That is to say, the media, being 60 Minutes, edited the program and other matierial to suit what would be acceptable to the U.S government as to not cause the government any embarrassment or uncomfortable questions on the subject. Stevenson, unhappy with the final result, decided to quit working for 60 Minutes and wrote this book on her own with her husband William Stevenson.
This book will probably make the reader angry and suspicious of what just really has become of our U.S. soldiers that were "lost" in Vietnam and those who were taken as prisoners of war. There are multiple accounts in the book of government cover-up's, intimidation, media suppression of facts, outright lies to military dependants who lost loved ones in Vietman, and manipulation to coerce people from digging too deep to find true answers.
Kiss the Boys Goodbye contains many interviews and intelligence information gleaned from former POW's, former U.S. intelligence operatives, U.S. politicians, families of the missing, and others that has placed them at risk for retaliation and humiliation from the government.
This book will give startling examples of recent intelligence that proves Americans are still alive and being held against their will in Vietnam and what has actually been done to address the issue by our govenment in recent years (which hasn't been much).
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30 of 34 people found the following review helpful By Michael J Woznicki HALL OF FAME on January 9, 2000
Format: Mass Market Paperback
This gripping expose of a major political scandal of the Vietnam War is the story of a investigation by two award-winning journalists. Kiss the Boys Goodbye shows evidence of POWs abandoned in Vietnam.
From the government obstruction and missing files to censored testimony the book reveals that the power brokers are really in control. The well-detailed book leaves virtually no stone unturned.
The book is not only a "good read," it also contains a wealth of important information that no researcher of the Pow/MIA issue can do without. The author has gone to exhaustive lengths in the detailing of this American tragedy.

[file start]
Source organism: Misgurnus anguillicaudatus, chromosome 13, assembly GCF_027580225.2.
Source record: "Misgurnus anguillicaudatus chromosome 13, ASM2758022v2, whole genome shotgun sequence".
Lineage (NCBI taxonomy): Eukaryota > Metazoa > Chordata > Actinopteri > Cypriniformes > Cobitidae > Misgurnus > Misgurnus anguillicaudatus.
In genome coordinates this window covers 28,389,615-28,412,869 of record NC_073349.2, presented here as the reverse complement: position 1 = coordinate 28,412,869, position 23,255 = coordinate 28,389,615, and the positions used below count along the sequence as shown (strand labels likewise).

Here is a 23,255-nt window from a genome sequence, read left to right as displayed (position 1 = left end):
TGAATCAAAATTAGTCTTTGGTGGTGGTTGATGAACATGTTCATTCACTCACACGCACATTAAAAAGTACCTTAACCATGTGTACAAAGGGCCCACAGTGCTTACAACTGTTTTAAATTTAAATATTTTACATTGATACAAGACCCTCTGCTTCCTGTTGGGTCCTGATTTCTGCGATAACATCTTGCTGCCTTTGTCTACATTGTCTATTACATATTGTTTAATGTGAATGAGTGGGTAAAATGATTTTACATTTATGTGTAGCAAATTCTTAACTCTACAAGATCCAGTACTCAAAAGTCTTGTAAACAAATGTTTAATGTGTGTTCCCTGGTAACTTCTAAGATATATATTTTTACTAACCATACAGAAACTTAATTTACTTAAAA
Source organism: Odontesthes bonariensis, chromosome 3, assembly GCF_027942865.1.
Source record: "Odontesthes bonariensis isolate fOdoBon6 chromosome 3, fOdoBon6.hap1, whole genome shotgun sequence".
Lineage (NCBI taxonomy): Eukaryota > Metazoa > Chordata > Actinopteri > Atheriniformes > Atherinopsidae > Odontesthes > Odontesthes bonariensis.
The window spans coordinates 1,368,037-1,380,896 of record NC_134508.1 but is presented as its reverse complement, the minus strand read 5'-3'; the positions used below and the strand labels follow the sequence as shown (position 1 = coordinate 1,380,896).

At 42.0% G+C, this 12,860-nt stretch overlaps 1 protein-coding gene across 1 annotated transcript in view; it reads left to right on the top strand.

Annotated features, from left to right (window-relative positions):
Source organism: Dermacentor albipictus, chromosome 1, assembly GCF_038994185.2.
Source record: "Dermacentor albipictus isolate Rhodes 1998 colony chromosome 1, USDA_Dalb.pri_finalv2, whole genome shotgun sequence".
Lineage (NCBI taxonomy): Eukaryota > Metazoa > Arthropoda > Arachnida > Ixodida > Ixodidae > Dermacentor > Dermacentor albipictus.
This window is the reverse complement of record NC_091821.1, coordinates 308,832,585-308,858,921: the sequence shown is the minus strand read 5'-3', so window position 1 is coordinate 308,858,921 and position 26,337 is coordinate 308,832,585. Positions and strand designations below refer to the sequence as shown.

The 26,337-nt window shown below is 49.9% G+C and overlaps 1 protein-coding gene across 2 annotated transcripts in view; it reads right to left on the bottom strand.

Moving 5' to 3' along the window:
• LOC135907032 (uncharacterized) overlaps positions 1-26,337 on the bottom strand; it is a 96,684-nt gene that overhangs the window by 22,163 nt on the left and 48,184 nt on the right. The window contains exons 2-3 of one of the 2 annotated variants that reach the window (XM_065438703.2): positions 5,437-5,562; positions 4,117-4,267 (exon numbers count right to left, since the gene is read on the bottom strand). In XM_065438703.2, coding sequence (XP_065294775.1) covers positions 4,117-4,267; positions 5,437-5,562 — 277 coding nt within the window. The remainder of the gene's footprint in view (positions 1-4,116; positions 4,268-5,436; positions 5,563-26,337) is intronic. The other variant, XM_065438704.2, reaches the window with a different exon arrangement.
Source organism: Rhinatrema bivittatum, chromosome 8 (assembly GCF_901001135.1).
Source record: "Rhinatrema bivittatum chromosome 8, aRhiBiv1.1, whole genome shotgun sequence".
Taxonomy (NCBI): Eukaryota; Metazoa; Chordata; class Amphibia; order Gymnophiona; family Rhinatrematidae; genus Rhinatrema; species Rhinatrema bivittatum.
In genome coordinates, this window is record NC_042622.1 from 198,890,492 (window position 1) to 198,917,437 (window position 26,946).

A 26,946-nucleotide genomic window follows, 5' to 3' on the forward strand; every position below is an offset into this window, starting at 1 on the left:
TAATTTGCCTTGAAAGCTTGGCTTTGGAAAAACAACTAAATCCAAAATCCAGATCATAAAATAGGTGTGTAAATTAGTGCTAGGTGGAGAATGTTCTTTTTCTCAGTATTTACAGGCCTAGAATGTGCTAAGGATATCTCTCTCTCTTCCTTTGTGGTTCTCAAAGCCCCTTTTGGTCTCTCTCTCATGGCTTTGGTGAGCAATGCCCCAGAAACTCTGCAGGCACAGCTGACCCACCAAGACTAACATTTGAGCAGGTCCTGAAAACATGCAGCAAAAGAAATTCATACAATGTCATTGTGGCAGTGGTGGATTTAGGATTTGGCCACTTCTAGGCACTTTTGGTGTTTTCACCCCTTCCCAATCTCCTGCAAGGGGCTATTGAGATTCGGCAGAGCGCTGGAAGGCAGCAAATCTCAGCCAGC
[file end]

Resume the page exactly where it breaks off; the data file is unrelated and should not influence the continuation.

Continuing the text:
Consumed by the book from the first page, I am most impressed by the way the author is able to bring out the truth. So for those looking for truly honest answers you would do well to get this book today.
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17 of 18 people found the following review helpful By A Customer on October 2, 2003
Format: Hardcover
When I met my husband in 1979. He had just escaped Vietnem the year before. He was one of the boat people. He told me way back in 1979 that he had seen American POW's as late as 1978 with his own eyes on more then one occasion. He was riding his scooter far out in the country side and saw a group of tall, long haired and bearded Caucasion men working the rice paddy fields under Vietnamese armed guard. When he looked a little too long and too hard the guards aimed thier rifles at him so he looked away and kept driving.
He said the caucasian mens faces were very sad.
My husband wouldn't lie to me.He still insists it true and we have told many people about it
Since then I made it a point to question every Vietnemese refugee I met. Several had told me they saw them with their own eyes as late as 1982.
I was also told that it was common knowledge in Vietnam that American POW's were still there.They were surprised that most Americans didn't know about it. They just figured maybe we didn't want them back or didn't care.
I don't know if there are any left alive now. It's been so long. But, I pray for them every night.